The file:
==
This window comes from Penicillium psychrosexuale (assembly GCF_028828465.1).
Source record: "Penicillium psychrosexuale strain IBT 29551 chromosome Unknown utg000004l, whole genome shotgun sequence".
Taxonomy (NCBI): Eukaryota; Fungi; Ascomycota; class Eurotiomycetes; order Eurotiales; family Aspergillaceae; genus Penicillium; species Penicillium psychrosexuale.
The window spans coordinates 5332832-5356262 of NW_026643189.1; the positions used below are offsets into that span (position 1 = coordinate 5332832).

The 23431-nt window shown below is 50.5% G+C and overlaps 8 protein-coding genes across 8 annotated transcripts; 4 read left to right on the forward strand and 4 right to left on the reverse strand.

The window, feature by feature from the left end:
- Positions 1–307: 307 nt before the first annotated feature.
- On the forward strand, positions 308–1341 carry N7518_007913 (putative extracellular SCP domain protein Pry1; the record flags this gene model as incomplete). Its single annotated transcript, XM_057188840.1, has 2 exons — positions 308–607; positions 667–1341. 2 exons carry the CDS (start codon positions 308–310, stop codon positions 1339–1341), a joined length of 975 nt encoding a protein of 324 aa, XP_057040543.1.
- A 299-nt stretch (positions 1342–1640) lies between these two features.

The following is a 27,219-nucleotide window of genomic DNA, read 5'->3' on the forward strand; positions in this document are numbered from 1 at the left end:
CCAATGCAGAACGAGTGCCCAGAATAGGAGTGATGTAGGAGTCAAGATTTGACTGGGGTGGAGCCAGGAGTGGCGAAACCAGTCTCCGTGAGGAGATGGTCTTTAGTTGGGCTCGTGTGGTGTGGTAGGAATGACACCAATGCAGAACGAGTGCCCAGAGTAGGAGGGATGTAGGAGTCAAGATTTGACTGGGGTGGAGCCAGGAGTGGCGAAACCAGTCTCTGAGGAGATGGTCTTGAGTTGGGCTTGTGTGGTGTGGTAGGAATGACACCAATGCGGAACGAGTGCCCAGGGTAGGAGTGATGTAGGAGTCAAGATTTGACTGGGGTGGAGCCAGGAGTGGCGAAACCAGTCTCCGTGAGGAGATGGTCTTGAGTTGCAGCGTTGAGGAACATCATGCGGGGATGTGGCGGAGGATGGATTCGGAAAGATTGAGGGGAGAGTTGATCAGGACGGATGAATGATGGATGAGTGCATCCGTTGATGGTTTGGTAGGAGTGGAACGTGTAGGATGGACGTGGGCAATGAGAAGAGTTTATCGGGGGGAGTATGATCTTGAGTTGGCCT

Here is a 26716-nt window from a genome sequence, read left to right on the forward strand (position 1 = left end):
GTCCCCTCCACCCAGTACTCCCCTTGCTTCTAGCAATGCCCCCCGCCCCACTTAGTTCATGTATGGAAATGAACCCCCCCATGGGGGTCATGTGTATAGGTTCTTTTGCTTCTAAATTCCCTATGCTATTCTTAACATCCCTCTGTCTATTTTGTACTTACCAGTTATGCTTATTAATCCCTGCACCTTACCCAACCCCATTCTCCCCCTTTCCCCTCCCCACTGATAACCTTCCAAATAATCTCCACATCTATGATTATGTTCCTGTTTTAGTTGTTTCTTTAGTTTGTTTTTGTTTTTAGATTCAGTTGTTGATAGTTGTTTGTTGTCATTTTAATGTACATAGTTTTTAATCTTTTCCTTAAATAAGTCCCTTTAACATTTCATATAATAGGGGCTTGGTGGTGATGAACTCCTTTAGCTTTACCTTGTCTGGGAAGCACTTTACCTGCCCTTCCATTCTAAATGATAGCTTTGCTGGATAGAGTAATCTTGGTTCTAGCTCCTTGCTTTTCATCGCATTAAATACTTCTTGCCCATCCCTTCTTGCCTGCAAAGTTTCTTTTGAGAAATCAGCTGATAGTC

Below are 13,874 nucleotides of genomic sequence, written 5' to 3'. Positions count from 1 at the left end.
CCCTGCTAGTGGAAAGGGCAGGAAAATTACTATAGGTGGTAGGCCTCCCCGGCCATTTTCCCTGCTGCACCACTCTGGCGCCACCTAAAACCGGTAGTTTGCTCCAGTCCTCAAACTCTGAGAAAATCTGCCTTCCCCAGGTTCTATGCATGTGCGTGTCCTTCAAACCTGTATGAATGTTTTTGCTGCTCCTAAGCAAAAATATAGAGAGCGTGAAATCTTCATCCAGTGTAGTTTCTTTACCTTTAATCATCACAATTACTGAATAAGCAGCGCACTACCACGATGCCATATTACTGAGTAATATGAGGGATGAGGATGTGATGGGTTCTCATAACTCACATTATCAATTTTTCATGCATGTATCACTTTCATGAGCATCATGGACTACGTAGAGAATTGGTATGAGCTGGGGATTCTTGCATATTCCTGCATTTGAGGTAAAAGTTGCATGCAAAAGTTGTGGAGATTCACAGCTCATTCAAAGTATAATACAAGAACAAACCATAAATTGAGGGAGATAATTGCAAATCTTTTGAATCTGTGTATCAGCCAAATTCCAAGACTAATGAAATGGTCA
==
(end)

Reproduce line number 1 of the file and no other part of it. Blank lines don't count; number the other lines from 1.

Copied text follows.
This window comes from Penicillium psychrosexuale (assembly GCF_028828465.1).